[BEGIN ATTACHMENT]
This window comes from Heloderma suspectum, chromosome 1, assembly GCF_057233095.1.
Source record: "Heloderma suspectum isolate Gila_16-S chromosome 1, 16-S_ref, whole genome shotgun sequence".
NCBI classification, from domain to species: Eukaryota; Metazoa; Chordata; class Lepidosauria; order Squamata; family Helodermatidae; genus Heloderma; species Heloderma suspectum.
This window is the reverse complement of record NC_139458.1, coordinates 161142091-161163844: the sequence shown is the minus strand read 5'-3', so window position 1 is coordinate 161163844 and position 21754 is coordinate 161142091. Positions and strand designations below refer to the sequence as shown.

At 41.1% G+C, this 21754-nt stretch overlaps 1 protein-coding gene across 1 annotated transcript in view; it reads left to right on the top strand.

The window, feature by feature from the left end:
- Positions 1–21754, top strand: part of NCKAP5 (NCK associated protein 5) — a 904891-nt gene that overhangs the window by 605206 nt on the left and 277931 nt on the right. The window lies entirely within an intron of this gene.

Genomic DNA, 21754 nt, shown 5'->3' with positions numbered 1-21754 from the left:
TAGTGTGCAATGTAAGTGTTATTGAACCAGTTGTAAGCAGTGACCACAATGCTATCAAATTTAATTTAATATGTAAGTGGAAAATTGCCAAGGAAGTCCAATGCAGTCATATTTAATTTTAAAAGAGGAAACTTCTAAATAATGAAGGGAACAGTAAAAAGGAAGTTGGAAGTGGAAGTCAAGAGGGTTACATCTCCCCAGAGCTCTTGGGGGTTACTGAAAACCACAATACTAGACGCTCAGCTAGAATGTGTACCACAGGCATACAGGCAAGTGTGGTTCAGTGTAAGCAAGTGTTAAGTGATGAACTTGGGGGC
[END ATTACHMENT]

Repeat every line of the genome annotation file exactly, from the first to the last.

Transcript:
This window comes from Heloderma suspectum, chromosome 1, assembly GCF_057233095.1.
Source record: "Heloderma suspectum isolate Gila_16-S chromosome 1, 16-S_ref, whole genome shotgun sequence".
NCBI classification, from domain to species: Eukaryota; Metazoa; Chordata; class Lepidosauria; order Squamata; family Helodermatidae; genus Heloderma; species Heloderma suspectum.
This window is the reverse complement of record NC_139458.1, coordinates 161142091-161163844: the sequence shown is the minus strand read 5'-3', so window position 1 is coordinate 161163844 and position 21754 is coordinate 161142091. Positions and strand designations below refer to the sequence as shown.

At 41.1% G+C, this 21754-nt stretch overlaps 1 protein-coding gene across 1 annotated transcript in view; it reads left to right on the top strand.

The window, feature by feature from the left end:
- Positions 1–21754, top strand: part of NCKAP5 (NCK associated protein 5) — a 904891-nt gene that overhangs the window by 605206 nt on the left and 277931 nt on the right. The window lies entirely within an intron of this gene.

Genomic DNA, 21754 nt, shown 5'->3' with positions numbered 1-21754 from the left:
TAGTGTGCAATGTAAGTGTTATTGAACCAGTTGTAAGCAGTGACCACAATGCTATCAAATTTAATTTAATATGTAAGTGGAAAATTGCCAAGGAAGTCCAATGCAGTCATATTTAATTTTAAAAGAGGAAACTTCTAAATAATGAAGGGAACAGTAAAAAGGAAGTTGGAAGTGGAAGTCAAGAGGGTTACATCTCCCCAGAGCTCTTGGGGGTTACTGAAAACCACAATACTAGACGCTCAGCTAGAATGTGTACCACAGGCATACAGGCAAGTGTGGTTCAGTGTAAGCAAGTGTTAAGTGATGAACTTGGGGGC